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The finite element solver supports various types of constraints that you to influence and control the simulation. A common example is where the finite element simulation needs to partially follow a target animation. In addition to these target animation constraints there are constraints that may connect simulated points together, such as Fuse Constraints. Furthermore, the finite element solver supports SBD Spring constraints between points. Region constraints allow you to constrain regions inside a solid object, without requiring a matching topology.
Supported FEM Constraint Types ¶
The following constraint types are supported only by the FEM Solver:
Builtin Target Constraints for the FEM Objects (distributed)
FEM Target Constraint (lumped)
FEM Fuse Constraint
FEM Surface Attach Constraint
FEM Surface Slide Constraint
FEM Region Constraint
In addition, the following constraint types are recognized both by FEM and the Wire Solver:
SBD Pin Constraint
SBD Spring Constraint
FEM Object BuiltIn Target Constraints (distributed) ¶
Each FEM Solid Object and FEM Hybrid Object has a target constraint built in. This target constraint is optimized for smoothness: This builtin target constraint gives you the best possible result with FEM if you are trying to guide a sim with a previously existing animation that has the exact same topology. Instead of pulling exclusively on the primitive vertices, the solver distributes the pull of the target constraint evenly over all the interior points of the tetrahedra and triangles. Continuous target constraints are useful when you want to smoothly guide or influence a simulation with a previously existing animation for the same topology.
The distributed soft target constraints are completely distributed over an entire object. The Solid Object and the Hybrid Object have Target Strength and Target Damping controls. These controls the densities of the soft constraint forces (per cubed unit of length). This is very useful when you want to mix simulation with preexisting animation, but you don’t want any visible artifacts between constrained and unconstrained regions. The solver recognizes point attributes targetstrength
and targetdamping
that act as multipliers for the corresponding parameters on the FEM Object. These can be used to paint a smooth falloff from constrained regions to unconstrained regions.
The target animation may be specified in two ways. The easiest way is by pointing the Target Deformation of your Solid Object or Hybrid Object to the target animation. At each solve step, the finite element solver will look up the animated geometry for you at the corresponding times. In a more advanced setup, you may you may specify a targetP
point attribute on the simulation geometry instead of using the Target Deformation. However, to animate targetP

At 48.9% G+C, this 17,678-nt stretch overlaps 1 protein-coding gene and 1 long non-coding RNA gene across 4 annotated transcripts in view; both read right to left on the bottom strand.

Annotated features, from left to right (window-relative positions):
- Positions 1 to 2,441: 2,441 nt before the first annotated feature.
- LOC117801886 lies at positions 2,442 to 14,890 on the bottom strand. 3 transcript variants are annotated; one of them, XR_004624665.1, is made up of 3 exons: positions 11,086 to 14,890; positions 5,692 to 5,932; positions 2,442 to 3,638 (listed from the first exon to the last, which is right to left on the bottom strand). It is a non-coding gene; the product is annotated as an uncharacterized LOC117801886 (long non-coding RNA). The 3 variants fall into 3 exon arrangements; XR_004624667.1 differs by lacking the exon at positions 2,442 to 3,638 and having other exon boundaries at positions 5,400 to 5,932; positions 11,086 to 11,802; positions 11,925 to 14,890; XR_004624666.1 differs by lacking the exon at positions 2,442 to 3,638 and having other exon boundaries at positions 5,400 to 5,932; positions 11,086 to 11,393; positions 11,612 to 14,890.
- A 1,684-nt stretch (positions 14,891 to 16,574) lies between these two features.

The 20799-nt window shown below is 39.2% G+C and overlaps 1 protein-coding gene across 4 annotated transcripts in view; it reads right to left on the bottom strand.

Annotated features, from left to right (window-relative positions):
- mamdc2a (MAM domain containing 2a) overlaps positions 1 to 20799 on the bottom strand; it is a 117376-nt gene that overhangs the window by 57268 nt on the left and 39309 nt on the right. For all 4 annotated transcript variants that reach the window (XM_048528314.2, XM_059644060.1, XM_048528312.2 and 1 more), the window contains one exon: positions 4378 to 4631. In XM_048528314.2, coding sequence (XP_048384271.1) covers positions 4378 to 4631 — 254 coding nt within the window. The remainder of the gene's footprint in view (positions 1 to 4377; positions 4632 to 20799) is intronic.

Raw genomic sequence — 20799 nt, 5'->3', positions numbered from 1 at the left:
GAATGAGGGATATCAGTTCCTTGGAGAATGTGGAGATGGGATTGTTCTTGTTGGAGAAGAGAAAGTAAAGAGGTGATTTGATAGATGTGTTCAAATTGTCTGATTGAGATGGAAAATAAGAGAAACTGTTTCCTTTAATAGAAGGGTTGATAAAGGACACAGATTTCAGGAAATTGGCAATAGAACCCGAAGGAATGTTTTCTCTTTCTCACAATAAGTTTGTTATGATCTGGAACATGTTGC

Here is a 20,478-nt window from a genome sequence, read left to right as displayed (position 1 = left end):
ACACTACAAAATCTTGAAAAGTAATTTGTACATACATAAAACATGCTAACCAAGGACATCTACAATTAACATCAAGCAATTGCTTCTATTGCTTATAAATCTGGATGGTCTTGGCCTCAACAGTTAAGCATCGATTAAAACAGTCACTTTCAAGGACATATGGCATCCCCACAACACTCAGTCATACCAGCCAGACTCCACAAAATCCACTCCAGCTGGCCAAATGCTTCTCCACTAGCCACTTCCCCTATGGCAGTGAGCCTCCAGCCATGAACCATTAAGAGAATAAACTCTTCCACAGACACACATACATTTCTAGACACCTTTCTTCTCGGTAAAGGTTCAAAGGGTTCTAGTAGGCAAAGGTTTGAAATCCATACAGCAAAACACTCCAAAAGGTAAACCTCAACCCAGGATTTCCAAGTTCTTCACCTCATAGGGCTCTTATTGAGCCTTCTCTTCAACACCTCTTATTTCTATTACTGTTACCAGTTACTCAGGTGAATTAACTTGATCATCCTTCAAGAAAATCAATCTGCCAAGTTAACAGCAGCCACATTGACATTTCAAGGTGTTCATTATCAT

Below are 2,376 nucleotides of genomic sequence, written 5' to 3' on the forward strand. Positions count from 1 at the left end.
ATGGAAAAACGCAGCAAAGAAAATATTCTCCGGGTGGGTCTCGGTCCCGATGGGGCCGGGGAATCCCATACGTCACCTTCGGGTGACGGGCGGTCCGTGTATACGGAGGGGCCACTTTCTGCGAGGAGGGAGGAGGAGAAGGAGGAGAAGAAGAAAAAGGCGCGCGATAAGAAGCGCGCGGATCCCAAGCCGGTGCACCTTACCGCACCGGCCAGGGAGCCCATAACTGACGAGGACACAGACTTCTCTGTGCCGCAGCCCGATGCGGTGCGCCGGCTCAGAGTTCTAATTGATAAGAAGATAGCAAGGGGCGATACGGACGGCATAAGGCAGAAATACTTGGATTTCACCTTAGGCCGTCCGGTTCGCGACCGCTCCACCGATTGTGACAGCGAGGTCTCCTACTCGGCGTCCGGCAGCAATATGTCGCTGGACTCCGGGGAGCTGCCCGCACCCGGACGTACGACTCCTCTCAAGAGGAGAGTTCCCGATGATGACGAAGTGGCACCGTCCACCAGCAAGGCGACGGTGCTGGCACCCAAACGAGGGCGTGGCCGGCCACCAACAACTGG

over time a SOP solver will be needed in the DOP network.
When using the builtin target constraints it is recommended that you choose Target Strength as low as possible without making the constrained simulated points diverge too much from the animation. Pick the lowest value that will give you good looking results. Picking excessively large values will do the job in theory, but this is not recommended in practice because this may adversely affect the performance of the solver.
FEM Target Constraints (lumped) ¶
FEM Target Constraint: In contrast to the builtin continuous target constraint, this DOP constraint allows individual points to be pulled by target positions. The impact of these forces are local to the specified points only; in contrast to the smooth builtin target constraint, FEM Target Constraints only affect the points that are specified (not their neighboring points). These lumped target constraints are most useful when you want to constrain individual vertices of your simulation geometry to an animation.
Lumped target soft constraints are soft constraints where the force is concentrated in individual points instead of being distributed over the entire continuum of the Solid or Hybrid Object. Such constraints can be created by putting down an Finite Element Target Constraint and setting its Type to SOFT. When the SOFT type is used, the parameters under the Soft Controls tab can be used to control the strength of the soft constraints. The higher the Target Strength, the larger the forces on the constrained points will be an the closer the simulation will try to match the animation. The Target Damping parameter may need to be fine tuned in order to prevent the soft constraints from overshooting and oscillating around the target positions. The lumped soft constraints of the FEM Target Constraint are the preferred option when a discrete selection of points needs to be constrained (instead of a smooth region). An example use case is when you want to constrain a few corners of a box object.